Mental health, climate and disease: Wellcome Trust’s Director of Strategy on tackling our big health threats

With an endowment of £26 billion, the UK’s Wellcome Trust is the fourth biggest foundation in the world. As one of the leading funders of global health, it has been at the forefront of efforts to address the Covid-19 pandemic. Drawing on decades of experience funding research and science Wellcome recently announced a new approach for how it plans to help solve some of the biggest health threats facing people across the world. 

Ed Whiting, Wellcome Trust Director of Strategy.

Ahead of Alliance magazine’s December issue focusing on global health, Wellcome’s Director of Strategy Ed Whiting joined our Digital and Executive editors to talk about the foundation's new strategy, its place in the health and research funding world, and why the issues of global heating and mental health will be far more central to its future work.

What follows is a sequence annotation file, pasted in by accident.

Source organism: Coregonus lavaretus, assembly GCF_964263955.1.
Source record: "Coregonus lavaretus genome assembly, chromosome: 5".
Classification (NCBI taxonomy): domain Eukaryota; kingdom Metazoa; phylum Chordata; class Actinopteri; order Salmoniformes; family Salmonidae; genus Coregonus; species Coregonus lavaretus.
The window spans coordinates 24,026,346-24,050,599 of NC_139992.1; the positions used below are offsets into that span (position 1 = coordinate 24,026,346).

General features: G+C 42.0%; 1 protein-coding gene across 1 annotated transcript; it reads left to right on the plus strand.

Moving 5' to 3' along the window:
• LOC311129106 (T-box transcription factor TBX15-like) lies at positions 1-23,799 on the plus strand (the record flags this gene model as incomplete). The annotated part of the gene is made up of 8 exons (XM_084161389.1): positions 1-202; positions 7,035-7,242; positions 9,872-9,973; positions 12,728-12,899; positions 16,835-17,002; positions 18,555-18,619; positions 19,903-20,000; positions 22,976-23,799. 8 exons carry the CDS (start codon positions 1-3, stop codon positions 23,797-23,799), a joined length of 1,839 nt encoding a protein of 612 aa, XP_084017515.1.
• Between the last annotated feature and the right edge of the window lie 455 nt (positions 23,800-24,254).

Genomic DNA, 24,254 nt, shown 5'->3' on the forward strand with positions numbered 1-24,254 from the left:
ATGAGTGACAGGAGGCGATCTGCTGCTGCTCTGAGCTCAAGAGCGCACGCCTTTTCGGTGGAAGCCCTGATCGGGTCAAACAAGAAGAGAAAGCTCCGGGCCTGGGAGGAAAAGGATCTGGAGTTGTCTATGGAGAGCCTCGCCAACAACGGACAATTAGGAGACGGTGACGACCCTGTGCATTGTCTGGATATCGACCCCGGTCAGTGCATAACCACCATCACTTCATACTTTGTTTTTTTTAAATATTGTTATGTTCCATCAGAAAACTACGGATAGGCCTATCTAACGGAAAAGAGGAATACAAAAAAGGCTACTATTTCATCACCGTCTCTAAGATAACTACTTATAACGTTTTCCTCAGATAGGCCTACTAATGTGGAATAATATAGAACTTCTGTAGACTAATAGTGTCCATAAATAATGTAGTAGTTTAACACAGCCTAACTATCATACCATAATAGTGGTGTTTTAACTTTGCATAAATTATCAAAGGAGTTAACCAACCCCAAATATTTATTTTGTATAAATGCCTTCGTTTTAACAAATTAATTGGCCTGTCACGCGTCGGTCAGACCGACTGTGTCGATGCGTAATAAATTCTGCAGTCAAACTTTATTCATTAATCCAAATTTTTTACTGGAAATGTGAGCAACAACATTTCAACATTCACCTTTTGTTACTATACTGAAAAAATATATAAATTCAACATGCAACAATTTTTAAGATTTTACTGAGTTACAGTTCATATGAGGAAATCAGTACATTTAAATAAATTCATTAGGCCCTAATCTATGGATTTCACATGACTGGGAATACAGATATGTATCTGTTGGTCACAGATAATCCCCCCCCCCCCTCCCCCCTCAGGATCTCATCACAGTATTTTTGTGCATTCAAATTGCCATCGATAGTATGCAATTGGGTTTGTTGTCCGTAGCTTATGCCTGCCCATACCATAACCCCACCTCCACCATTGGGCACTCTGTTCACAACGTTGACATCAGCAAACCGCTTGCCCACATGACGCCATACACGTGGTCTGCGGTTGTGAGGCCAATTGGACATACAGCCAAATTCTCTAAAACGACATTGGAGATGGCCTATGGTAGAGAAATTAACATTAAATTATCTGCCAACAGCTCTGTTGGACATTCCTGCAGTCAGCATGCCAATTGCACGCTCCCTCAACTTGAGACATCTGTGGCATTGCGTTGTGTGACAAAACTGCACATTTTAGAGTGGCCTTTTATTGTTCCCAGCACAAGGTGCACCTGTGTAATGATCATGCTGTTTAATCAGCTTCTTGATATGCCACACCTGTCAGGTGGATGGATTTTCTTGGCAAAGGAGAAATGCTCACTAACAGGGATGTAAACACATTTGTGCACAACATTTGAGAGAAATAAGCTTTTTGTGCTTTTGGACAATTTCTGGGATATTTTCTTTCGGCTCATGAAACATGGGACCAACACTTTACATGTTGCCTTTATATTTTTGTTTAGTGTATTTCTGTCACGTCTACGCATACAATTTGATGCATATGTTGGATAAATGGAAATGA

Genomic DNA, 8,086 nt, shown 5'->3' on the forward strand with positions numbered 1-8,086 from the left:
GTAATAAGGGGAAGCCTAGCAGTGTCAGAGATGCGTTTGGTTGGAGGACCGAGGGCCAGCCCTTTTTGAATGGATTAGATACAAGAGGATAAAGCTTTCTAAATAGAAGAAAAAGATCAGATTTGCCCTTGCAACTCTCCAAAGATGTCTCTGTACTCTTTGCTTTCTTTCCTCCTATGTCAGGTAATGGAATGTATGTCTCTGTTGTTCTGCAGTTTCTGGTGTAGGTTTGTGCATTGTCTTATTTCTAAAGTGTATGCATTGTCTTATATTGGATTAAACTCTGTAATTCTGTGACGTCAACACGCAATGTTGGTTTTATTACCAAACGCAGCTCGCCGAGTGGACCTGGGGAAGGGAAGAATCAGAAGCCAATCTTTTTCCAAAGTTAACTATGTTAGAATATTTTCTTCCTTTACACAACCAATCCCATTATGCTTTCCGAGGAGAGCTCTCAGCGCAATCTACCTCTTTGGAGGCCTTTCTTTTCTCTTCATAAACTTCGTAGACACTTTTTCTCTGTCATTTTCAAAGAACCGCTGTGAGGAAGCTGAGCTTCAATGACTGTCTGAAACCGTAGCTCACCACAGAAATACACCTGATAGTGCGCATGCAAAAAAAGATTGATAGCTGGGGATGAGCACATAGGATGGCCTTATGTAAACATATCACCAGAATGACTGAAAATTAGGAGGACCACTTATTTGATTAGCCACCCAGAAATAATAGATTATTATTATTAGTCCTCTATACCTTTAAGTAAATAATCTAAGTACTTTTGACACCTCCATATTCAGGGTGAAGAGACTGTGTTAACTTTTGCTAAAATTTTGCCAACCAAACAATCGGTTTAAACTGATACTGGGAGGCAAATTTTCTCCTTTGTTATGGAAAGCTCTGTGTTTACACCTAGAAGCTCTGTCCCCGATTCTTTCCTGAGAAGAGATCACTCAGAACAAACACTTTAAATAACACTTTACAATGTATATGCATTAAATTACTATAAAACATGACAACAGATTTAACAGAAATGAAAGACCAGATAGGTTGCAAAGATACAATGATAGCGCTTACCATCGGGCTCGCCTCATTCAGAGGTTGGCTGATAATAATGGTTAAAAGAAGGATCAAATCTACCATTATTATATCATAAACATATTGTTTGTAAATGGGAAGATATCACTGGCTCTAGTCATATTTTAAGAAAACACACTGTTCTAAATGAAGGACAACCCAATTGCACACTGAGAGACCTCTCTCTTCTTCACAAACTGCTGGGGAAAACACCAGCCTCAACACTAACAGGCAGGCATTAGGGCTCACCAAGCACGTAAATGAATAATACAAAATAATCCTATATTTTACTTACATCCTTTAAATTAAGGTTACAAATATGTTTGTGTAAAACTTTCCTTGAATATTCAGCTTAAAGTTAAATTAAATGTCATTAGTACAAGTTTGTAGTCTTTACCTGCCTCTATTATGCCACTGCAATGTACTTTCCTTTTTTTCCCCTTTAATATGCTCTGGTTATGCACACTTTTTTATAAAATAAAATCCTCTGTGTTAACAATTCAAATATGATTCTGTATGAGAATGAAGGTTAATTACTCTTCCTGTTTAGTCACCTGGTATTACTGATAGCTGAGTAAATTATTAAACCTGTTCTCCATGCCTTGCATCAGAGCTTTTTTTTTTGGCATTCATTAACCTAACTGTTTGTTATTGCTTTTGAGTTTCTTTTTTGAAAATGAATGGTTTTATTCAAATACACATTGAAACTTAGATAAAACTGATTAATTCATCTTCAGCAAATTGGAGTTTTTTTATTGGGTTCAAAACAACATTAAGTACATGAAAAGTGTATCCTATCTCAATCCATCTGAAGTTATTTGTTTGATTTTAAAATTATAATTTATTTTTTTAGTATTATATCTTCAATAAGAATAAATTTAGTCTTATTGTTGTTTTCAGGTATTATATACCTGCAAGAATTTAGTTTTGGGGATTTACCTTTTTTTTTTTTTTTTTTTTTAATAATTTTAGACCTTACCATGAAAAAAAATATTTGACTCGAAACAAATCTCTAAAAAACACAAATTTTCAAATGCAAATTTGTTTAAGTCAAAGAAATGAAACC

Alliance: The Wellcome Trust recently launched its new strategy which involves a focus on three main areas: infectious diseases, mental health and global heating. Could you tell us a little bit about the thinking behind that choice?Ed Whiting: We’ve been really thinking about what the place of Wellcome is in the world, how is the world changing, and how has Wellcome changed. We talked to a number of people around the world – funding partners or those who we know in big academic institutions, but also people in countries that we don’t fund much or in communities we haven’t engaged with a huge amount. And a couple of things that came out really strongly is that we need to use our independence, and we need to use the perspective that we have because we work in lots of different fields at once: discovery, translation, policy, advocacy, public engagement, and all sorts of other things. And our potential value in the world is bringing those things together. On the focus areas, when we talked to people around the world, when we looked at the burden of disease and all sorts of other indicators, it felt to us – and it’s a judgement call – that what really jumped out were escalating risks of infectious disease, mental health problems, and the way global heating is changing health.

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